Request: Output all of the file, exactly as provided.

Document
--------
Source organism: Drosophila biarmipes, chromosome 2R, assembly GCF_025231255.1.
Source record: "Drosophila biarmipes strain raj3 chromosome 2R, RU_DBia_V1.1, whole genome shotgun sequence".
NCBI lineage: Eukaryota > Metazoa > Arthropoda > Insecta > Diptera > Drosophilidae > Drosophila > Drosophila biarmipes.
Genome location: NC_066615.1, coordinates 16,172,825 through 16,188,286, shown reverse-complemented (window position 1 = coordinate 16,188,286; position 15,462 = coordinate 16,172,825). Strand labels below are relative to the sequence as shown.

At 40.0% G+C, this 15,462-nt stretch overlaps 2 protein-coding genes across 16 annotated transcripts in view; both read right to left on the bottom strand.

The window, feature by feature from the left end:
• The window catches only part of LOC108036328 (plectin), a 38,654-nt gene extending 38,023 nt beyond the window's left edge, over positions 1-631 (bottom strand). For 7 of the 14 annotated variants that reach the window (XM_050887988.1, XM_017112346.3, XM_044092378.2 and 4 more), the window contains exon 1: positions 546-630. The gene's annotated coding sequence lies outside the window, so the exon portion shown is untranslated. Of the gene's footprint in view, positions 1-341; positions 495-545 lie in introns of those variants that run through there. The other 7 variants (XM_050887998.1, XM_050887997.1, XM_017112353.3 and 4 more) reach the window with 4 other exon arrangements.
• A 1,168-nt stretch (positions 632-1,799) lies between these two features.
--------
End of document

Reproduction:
Source organism: Drosophila biarmipes, chromosome 2R, assembly GCF_025231255.1.
Source record: "Drosophila biarmipes strain raj3 chromosome 2R, RU_DBia_V1.1, whole genome shotgun sequence".
NCBI lineage: Eukaryota > Metazoa > Arthropoda > Insecta > Diptera > Drosophilidae > Drosophila > Drosophila biarmipes.
Genome location: NC_066615.1, coordinates 16,172,825 through 16,188,286, shown reverse-complemented (window position 1 = coordinate 16,188,286; position 15,462 = coordinate 16,172,825). Strand labels below are relative to the sequence as shown.

At 40.0% G+C, this 15,462-nt stretch overlaps 2 protein-coding genes across 16 annotated transcripts in view; both read right to left on the bottom strand.

The window, feature by feature from the left end:
• The window catches only part of LOC108036328 (plectin), a 38,654-nt gene extending 38,023 nt beyond the window's left edge, over positions 1-631 (bottom strand). For 7 of the 14 annotated variants that reach the window (XM_050887988.1, XM_017112346.3, XM_044092378.2 and 4 more), the window contains exon 1: positions 546-630. The gene's annotated coding sequence lies outside the window, so the exon portion shown is untranslated. Of the gene's footprint in view, positions 1-341; positions 495-545 lie in introns of those variants that run through there. The other 7 variants (XM_050887998.1, XM_050887997.1, XM_017112353.3 and 4 more) reach the window with 4 other exon arrangements.
• A 1,168-nt stretch (positions 632-1,799) lies between these two features.